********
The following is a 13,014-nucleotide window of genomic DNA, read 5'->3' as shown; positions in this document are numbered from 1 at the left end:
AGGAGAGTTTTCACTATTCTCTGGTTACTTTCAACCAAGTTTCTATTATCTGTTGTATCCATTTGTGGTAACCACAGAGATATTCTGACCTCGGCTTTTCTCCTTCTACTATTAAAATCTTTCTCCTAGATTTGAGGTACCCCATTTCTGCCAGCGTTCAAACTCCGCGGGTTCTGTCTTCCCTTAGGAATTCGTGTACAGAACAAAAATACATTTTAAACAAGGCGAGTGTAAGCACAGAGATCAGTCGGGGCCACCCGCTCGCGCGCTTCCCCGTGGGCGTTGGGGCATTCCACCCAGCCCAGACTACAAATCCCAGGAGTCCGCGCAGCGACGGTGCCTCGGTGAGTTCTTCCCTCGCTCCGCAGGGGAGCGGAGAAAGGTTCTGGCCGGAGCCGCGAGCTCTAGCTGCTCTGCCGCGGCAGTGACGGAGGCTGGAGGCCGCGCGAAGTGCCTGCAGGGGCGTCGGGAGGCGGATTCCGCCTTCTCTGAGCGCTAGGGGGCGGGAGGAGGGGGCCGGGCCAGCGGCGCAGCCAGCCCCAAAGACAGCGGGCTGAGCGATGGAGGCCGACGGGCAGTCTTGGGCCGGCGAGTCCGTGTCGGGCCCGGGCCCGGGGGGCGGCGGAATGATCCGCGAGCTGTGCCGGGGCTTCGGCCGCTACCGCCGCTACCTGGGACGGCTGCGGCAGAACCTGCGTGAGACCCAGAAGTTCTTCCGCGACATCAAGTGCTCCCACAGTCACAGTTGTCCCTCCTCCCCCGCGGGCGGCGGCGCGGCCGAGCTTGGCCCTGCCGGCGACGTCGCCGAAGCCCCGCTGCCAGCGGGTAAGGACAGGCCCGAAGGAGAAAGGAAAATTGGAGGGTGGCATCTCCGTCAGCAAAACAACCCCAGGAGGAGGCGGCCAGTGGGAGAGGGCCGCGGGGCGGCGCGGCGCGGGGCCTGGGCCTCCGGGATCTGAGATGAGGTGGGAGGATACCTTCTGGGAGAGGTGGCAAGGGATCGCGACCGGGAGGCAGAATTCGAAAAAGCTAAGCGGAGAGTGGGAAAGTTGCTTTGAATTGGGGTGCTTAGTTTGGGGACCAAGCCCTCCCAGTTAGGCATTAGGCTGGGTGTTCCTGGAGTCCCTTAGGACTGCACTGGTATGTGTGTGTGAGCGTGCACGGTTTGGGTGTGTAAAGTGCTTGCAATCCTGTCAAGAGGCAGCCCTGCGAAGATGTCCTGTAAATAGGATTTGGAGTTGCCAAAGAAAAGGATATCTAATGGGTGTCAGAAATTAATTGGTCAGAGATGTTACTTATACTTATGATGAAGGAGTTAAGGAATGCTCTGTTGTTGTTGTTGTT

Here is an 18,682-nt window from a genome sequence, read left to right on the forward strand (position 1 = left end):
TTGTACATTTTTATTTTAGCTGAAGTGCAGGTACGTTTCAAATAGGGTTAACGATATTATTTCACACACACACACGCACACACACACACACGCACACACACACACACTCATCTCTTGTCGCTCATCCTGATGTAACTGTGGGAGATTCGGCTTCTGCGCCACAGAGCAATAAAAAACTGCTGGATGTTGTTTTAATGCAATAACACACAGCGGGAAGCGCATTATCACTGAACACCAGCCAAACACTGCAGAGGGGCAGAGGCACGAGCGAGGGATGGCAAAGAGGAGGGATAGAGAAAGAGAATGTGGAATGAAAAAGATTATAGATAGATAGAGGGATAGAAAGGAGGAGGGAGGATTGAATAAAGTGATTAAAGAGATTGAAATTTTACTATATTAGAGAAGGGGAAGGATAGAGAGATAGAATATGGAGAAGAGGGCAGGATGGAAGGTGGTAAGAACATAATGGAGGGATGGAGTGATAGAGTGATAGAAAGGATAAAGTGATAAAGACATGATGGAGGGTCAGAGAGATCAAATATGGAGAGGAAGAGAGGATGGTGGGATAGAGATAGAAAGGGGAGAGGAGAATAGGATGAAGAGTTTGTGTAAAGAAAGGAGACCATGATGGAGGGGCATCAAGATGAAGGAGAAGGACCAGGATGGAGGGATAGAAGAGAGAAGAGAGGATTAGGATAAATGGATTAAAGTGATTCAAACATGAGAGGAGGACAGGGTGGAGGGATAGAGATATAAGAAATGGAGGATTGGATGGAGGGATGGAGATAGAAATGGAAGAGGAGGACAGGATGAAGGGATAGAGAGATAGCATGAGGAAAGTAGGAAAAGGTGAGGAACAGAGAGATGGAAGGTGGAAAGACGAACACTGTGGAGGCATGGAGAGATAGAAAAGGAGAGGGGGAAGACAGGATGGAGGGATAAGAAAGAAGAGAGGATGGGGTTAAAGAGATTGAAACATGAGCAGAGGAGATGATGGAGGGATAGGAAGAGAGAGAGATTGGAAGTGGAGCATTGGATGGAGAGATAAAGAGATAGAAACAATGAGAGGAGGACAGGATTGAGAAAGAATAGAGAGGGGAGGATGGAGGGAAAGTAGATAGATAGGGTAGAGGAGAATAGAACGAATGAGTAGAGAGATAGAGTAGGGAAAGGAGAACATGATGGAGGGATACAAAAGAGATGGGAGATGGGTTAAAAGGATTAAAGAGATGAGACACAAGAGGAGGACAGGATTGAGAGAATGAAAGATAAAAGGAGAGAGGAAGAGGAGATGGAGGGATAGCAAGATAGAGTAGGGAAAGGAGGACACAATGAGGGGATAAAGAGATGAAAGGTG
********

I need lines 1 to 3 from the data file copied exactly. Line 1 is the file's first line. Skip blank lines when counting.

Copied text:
The following is a 13,014-nucleotide window of genomic DNA, read 5'->3' as shown; positions in this document are numbered from 1 at the left end:
AGGAGAGTTTTCACTATTCTCTGGTTACTTTCAACCAAGTTTCTATTATCTGTTGTATCCATTTGTGGTAACCACAGAGATATTCTGACCTCGGCTTTTCTCCTTCTACTATTAAAATCTTTCTCCTAGATTTGAGGTACCCCATTTCTGCCAGCGTTCAAACTCCGCGGGTTCTGTCTTCCCTTAGGAATTCGTGTACAGAACAAAAATACATTTTAAACAAGGCGAGTGTAAGCACAGAGATCAGTCGGGGCCACCCGCTCGCGCGCTTCCCCGTGGGCGTTGGGGCATTCCACCCAGCCCAGACTACAAATCCCAGGAGTCCGCGCAGCGACGGTGCCTCGGTGAGTTCTTCCCTCGCTCCGCAGGGGAGCGGAGAAAGGTTCTGGCCGGAGCCGCGAGCTCTAGCTGCTCTGCCGCGGCAGTGACGGAGGCTGGAGGCCGCGCGAAGTGCCTGCAGGGGCGTCGGGAGGCGGATTCCGCCTTCTCTGAGCGCTAGGGGGCGGGAGGAGGGGGCCGGGCCAGCGGCGCAGCCAGCCCCAAAGACAGCGGGCTGAGCGATGGAGGCCGACGGGCAGTCTTGGGCCGGCGAGTCCGTGTCGGGCCCGGGCCCGGGGGGCGGCGGAATGATCCGCGAGCTGTGCCGGGGCTTCGGCCGCTACCGCCGCTACCTGGGACGGCTGCGGCAGAACCTGCGTGAGACCCAGAAGTTCTTCCGCGACATCAAGTGCTCCCACAGTCACAGTTGTCCCTCCTCCCCCGCGGGCGGCGGCGCGGCCGAGCTTGGCCCTGCCGGCGACGTCGCCGAAGCCCCGCTGCCAGCGGGTAAGGACAGGCCCGAAGGAGAAAGGAAAATTGGAGGGTGGCATCTCCGTCAGCAAAACAACCCCAGGAGGAGGCGGCCAGTGGGAGAGGGCCGCGGGGCGGCGCGGCGCGGGGCCTGGGCCTCCGGGATCTGAGATGAGGTGGGAGGATACCTTCTGGGAGAGGTGGCAAGGGATCGCGACCGGGAGGCAGAATTCGAAAAAGCTAAGCGGAGAGTGGGAAAGTTGCTTTGAATTGGGGTGCTTAGTTTGGGGACCAAGCCCTCCCAGTTAGGCATTAGGCTGGGTGTTCCTGGAGTCCCTTAGGACTGCACTGGTATGTGTGTGTGAGCGTGCACGGTTTGGGTGTGTAAAGTGCTTGCAATCCTGTCAAGAGGCAGCCCTGCGAAGATGTCCTGTAAATAGGATTTGGAGTTGCCAAAGAAAAGGATATCTAATGGGTGTCAGAAATTAATTGGTCAGAGATGTTACTTATACTTATGATGAAGGAGTTAAGGAATGCTCTGTTGTTGTTGTTGTT

Here is an 18,682-nt window from a genome sequence, read left to right on the forward strand (position 1 = left end):